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Pancreatic carcinoma

  • Alternative Names

    Pancreatic cancer; Cancer - pancreas


    Because pancreatic cancer is often advanced when it is first found, very few pancreatic tumors can be removed by surgery. The standard procedure is called a pancreaticoduodenectomy (Whipple procedure).

    This surgery should be done at centers that perform the procedure frequently. Some studies suggest that surgery is best performed at hospitals that do more than five of these surgeries per year.

    When the tumor has not spread out of the pancreas but cannot be removed, radiation therapy and chemotherapy together may be recommended.

    When the tumor has spread (metastasized) to other organs such as the liver, chemotherapy alone is usually used. The standard chemotherapy drug is gemcitabine, but other drugs may be used. Gemcitabine can help approximately 25% of patients.

    Patients whose tumor cannot be totally removed, but who have a blockage of the tubes that transport bile (biliary obstruction) must have that blockage relieved. There are generally two approaches to this:

    • Surgery
    • Placement of a tiny metal tube (biliary stent) during ERCP

    Management of pain and other symptoms is an important part of treating advanced pancreatic cancer. Hospice can help with pain and symptom management, and provide psychological support for patients and their families during the illness.

    Support Groups

    You can ease the stress of illness by joining a support group with members who share common experiences and problems (see cancer - support group).

    Expectations (prognosis)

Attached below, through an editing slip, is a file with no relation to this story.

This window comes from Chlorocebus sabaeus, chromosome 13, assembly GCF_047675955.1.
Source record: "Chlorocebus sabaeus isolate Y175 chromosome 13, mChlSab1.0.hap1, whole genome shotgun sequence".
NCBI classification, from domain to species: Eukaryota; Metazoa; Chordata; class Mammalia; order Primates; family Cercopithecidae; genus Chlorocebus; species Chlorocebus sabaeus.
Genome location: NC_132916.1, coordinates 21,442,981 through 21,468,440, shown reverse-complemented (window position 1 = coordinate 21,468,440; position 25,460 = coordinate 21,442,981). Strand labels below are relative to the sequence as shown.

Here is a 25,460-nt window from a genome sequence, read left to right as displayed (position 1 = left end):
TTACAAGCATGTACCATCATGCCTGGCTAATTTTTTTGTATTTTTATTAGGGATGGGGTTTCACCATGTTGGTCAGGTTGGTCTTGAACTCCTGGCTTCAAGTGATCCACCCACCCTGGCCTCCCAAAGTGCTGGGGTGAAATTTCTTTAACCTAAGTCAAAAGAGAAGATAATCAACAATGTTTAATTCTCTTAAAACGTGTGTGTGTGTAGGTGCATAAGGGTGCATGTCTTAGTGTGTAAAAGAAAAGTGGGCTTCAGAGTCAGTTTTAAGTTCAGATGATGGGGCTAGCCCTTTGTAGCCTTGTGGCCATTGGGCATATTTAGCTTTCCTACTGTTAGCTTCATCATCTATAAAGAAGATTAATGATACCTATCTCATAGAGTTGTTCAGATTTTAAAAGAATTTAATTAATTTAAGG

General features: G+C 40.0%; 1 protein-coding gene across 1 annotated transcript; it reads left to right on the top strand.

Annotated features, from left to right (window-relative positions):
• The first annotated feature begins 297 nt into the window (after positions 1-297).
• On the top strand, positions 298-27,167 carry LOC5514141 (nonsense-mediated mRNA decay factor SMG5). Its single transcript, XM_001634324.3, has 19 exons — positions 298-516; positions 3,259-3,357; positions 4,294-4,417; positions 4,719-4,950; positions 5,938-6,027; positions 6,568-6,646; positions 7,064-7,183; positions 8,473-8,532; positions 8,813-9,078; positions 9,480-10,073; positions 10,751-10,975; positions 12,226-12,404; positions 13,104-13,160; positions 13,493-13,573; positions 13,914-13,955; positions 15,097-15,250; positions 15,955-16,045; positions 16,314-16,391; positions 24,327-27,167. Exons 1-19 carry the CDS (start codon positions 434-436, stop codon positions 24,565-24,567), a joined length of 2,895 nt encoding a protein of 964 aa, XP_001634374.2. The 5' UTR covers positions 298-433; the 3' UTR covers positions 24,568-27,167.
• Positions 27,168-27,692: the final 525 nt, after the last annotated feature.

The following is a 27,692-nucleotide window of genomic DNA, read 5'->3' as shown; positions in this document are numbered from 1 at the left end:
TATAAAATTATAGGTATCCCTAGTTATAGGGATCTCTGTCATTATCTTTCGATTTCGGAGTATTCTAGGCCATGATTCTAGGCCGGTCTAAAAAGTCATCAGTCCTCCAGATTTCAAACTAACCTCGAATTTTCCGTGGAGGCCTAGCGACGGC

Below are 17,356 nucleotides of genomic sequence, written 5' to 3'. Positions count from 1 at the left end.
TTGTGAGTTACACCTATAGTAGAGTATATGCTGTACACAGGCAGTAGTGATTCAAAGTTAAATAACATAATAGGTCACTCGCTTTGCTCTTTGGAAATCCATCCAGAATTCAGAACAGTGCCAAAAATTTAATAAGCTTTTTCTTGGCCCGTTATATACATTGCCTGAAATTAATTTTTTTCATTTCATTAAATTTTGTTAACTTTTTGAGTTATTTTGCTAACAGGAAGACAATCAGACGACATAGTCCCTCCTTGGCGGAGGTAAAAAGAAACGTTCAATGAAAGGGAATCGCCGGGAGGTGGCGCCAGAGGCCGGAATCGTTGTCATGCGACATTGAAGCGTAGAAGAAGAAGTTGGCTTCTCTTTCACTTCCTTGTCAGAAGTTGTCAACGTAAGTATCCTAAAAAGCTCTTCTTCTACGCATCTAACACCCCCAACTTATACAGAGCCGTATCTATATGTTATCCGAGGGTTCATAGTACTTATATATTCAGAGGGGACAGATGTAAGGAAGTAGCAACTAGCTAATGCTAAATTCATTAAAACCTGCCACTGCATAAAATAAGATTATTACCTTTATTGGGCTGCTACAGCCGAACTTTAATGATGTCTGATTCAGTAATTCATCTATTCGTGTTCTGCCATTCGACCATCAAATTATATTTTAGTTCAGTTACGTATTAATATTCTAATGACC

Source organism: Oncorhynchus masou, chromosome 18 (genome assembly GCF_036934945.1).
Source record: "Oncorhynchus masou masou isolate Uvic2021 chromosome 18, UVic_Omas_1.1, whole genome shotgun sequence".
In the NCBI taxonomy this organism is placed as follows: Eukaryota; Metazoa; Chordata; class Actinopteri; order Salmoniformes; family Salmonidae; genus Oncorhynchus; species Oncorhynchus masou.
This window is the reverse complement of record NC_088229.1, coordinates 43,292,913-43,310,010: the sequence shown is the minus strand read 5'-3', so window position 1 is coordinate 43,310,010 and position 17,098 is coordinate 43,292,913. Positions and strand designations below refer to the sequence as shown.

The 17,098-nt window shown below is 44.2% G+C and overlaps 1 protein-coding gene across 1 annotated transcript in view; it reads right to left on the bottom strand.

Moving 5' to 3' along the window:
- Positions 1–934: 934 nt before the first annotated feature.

Some patients with pancreatic cancer that can be surgically removed are cured. However, in more than 80% of patients the tumor has already spread and cannot be completely removed at the time of diagnosis.

    Chemotherapy and radiation are often given after surgery to increase the cure rate (this is called adjuvant therapy). For pancreatic cancer that cannot be removed completely with surgery, or cancer that has spread beyond the pancreas, a cure is not possible and the average survival is usually less than 1 year. Such patients should consider enrolling in a clinical trial (a medical research study to determine the best treatment).

    Ninety-five percent of the people diagnosed with this cancer will not be alive 5 years later.

    • Blood clots
    • Depression
    • Infections
    • Liver problems
    • Pain
    • Weight loss

    Calling your health care provider

    Call for an appointment with your health care provider if you have:

    • Back pain
    • Unexplained fatigue or weight loss
    • Loss of appetite
    • Persistent abdominal pain
    • Other symptoms of this disorder